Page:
Someone mentioned to me the other day, rather pointedly, that it was about time for my bi-annual blog post.
Funny guy, I thought. Then I checked the date of the last post and... well... fair cop.
So Point No. 1: Not dead yet.
The planned continuation of San Paradiso wargaming got derailed a little when during a tryout game of the latest "final" edition of Two Hour Wargaming's Chain Reaction, it emerged that some of my regular wargaming collaborators just plumb don't like Chain Reaction. It was one of those awkward rules discussions where it became clear that the participants were operating on completely different assumptions. I've always seen Chain Reaction and the other 2HW rules as more gritty and "realistic" in terms of limiting what figures can do and how little you can control them. I think that comes from my experience with some of the very earliest 2HW sets like Wasteland Warriors, or the original Six Gun Sound, before Ed started introducing more "roleplaying" elements making the leading characters "Larger Than Life".
By contrast, one of the other players I think was expecting a much more "pulpy" fun game, possibly having been swayed by our recent successful introduction to Pulp Alley. For him, Chain Reaction was a failure, because he couldn't do crazy, heroic charges without being cut down mercilessly. Human nature being what it is, once we set our minds that something is "bad", it's very difficult for us to adjust our criteria and perceptions in order to see it as "good" instead.
The rules discussion that followed was... well let's say "robust", and leave it at that. I've since found out that at least one other of our gaming circle doesn't like the 2HW rules, which means Chain Reaction looks like it's going to be retired as a possible ruleset for future games.
One thing I want from my hobby of wargaming is to be able to play different styles and tones of games, depending on the circumstances, how I'm feeling, who the other players are etc. I don't believe there's a "One True Way" that all gaming has to conform to. For example, I love Flying Lead from Ganesha Games, as a kind of default, fairly light firearms skirmish ruleset for up to a dozen figures a side. But sometimes, I might be in the mood for something more pulpy or action-movie-ish, in which case Pulp Alley might fit the bill. On the other hand, if I wanted a more "serious" skirmish game, which rewards more tactically minded play, previously I would have gone to Chain Reaction, which in my experience when you remove the "Larger Than Life" elements does just that.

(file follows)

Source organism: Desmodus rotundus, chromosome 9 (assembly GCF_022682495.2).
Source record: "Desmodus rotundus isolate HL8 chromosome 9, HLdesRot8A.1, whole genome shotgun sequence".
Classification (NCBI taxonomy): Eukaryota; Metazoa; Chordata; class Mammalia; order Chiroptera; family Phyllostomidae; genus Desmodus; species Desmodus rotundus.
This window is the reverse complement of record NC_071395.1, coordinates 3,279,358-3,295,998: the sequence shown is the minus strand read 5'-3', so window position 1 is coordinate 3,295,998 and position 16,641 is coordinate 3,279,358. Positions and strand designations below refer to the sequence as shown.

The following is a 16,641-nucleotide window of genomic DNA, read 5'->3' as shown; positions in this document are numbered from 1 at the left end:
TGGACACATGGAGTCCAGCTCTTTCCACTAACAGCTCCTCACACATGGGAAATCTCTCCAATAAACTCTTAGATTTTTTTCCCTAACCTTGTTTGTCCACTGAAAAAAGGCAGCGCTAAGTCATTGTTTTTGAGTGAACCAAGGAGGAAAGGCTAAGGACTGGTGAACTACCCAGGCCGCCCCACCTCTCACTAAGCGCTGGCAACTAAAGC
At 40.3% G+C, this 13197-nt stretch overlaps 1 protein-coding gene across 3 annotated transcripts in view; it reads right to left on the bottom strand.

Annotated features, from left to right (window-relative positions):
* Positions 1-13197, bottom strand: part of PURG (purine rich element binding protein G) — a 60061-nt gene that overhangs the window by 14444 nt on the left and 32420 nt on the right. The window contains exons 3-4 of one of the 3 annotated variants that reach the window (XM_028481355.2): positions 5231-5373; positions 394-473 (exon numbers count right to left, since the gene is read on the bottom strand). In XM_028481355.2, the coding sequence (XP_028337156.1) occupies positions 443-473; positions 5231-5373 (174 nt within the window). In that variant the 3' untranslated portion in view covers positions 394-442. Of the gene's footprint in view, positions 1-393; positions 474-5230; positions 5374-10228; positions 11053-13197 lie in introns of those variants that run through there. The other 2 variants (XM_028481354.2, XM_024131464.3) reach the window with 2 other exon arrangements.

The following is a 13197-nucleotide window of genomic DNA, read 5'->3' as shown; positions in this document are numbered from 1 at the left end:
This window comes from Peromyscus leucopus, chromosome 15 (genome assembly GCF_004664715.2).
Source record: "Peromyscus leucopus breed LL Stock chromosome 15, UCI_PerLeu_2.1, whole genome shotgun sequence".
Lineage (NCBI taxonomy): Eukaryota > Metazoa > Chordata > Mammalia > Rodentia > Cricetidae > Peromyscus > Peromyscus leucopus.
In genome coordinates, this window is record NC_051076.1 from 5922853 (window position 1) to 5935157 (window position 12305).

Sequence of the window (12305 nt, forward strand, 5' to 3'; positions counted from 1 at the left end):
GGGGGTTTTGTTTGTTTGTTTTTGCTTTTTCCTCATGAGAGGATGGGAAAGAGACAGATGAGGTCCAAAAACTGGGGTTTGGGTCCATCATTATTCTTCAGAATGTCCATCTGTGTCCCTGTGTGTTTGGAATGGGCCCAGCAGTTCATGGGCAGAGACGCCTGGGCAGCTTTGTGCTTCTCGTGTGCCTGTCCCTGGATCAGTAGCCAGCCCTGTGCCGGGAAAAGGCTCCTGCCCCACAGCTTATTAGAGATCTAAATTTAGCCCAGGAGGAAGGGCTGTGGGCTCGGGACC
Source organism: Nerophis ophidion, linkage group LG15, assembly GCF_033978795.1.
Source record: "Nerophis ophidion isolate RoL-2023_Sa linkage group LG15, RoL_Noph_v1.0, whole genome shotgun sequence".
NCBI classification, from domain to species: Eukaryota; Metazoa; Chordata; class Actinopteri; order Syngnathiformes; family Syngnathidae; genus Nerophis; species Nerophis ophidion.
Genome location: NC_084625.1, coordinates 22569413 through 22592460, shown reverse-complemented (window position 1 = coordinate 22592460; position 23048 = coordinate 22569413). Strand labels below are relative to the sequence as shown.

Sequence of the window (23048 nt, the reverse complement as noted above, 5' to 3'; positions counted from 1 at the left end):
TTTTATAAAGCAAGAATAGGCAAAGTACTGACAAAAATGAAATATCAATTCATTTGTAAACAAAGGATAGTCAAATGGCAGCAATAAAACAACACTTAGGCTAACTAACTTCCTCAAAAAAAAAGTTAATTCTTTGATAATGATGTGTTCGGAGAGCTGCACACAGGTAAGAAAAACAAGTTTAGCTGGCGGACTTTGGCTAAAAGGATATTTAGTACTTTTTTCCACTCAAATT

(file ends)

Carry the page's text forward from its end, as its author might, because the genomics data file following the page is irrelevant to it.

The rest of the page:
So with CR out of the picture, I'm looking for a skirmish game that fills that gap. There are a couple of possible candidates out there - the 5Core rules from "5 Men In Normandy" looks like a possible candidate, provided it can handle games a bit larger than the original 5 figures per side. Another interesting possiblity is Infinity, the science-fiction skirmish rules from Corvus Belli. Although written for a far-future setting, at the end of the day an assault rifle is an assault rifle, and the rules are at heart a firearms skirmish game. They also share 2HW's assumption of "overwatch by default", in which the active moving player is just as likely to provoke a deadly response from the opposition by acting as it is to kill the enemy. Although it's sold as a very expensive hardback book (£60!!!!!!), Corvus Belli have published the PDF version absolutely free on their website, along with all the army lists, weapon lists and campaign scenarios that are designed for tournament play. I've watched many Infinity games played out on YouTube (mainly from MiniWargaming) and am playing around with a modern conversion which along with the game's "quick introduction to the rules" should be enough to get a friendly game going sometime.